2. I will value flexibility over repetition
Just because it worked last time doesn't mean it's the only way to do it this time. And did it really work as well last time as it could have? Has absolutely nothing changed -- neither the options available, the staff available, nor the expertise of the staff -- that might make an option viable now that wasn't viable earlier? Try to keep an open mind when team members raise new methods that haven't been tried. And even when the decision is made to reject a certain idea for this iteration of a project, don't be too quick to dismiss it if the same idea is proposed the next time.
3. I will weigh all the considerations before arriving at a decision
Be particularly wary of qualitative adjectives, such as "faster," "smaller," "easier," "more scalable," and "more robust" when arguing in favor of tools. Like synthetic benchmarks, they seldom tell the whole story. It may be true that the best-written C++ code will outperform the best-written Java code at the same task. But are the C++ programmers on your team really the best in the business? Does performance outweigh other considerations, such as code maintainability or ease of memory management? For some projects, time to market might be the most important factor; in those cases, the "best" tool for the job might simply be the one that gets it done fastest. Make sure you understand your project's priorities before you argue in favor of any tool.
4. I will recognize the deficiencies of my tools, even ones I prefer
I have yet to see a language, method, or process that is equally good at everything. For example, C might be the only language that makes sense for a project like the Linux kernel, but it's lousy for text processing. Agile methods might work wonders in small groups but fall apart at enterprise-wide scale. Foolish programmers are those who agitate for a specific tool again and again simply because it's the one they understand best; wise programmers are those who are willing to set aside their favorite methods when, deep down, they know they aren't ideally suited to the task at hand.
5. I will not make the perfect the enemy of the good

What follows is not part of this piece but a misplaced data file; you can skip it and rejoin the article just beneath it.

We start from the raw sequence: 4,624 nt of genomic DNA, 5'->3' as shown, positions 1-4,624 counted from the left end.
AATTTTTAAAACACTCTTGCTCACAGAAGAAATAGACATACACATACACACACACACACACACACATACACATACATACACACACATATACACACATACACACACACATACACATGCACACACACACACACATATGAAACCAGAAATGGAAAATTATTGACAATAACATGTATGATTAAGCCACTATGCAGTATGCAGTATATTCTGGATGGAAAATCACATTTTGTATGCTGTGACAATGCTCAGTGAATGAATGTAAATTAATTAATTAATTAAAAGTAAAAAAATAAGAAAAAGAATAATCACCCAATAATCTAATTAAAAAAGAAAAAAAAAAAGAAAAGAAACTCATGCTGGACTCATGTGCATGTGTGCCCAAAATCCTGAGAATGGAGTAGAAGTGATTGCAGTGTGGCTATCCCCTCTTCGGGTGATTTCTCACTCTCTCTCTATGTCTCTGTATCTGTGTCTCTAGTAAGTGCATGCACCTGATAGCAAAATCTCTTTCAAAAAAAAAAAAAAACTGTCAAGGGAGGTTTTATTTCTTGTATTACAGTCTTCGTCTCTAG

We've all seen terrible code, and we've all seen the completely wrong tool bent to a task it was never meant to handle. These are the worst-case scenarios. Other times, however, a less-than-optimal solution that achieves the objective is preferable to an ideal solution that's too difficult to implement in the time allotted. It's important that experienced developers raise concerns when they recognize problem areas, but once those issues have been aired, it's time to set the debate aside and focus on the goal. Some fights are better left for another day.
6. I will admit my mistakes, rather than compound them
We're all wrong some of the time. We all put our feet in our mouths some of the time. No matter how experienced you are, no matter how sure you are of your footing, sooner or later you'll probably meet someone who understands a problem or tool better than you do. These moments aren't defeats. They are opportunities. To be a good advocate, you should not only be self-assured enough to argue passionately for your position, but also self-aware enough to recognize a lesson worth learning.
Failing that, you can always go home and bicker on a message board -- and good luck to you.
This article, "My manifesto: Only an idiot would disagree," originally appeared at InfoWorld.com. Read more of Neil McAllister's Fatal Exception blog and follow the latest news in programming at InfoWorld.com. For the latest business technology news, follow InfoWorld.com on Twitter.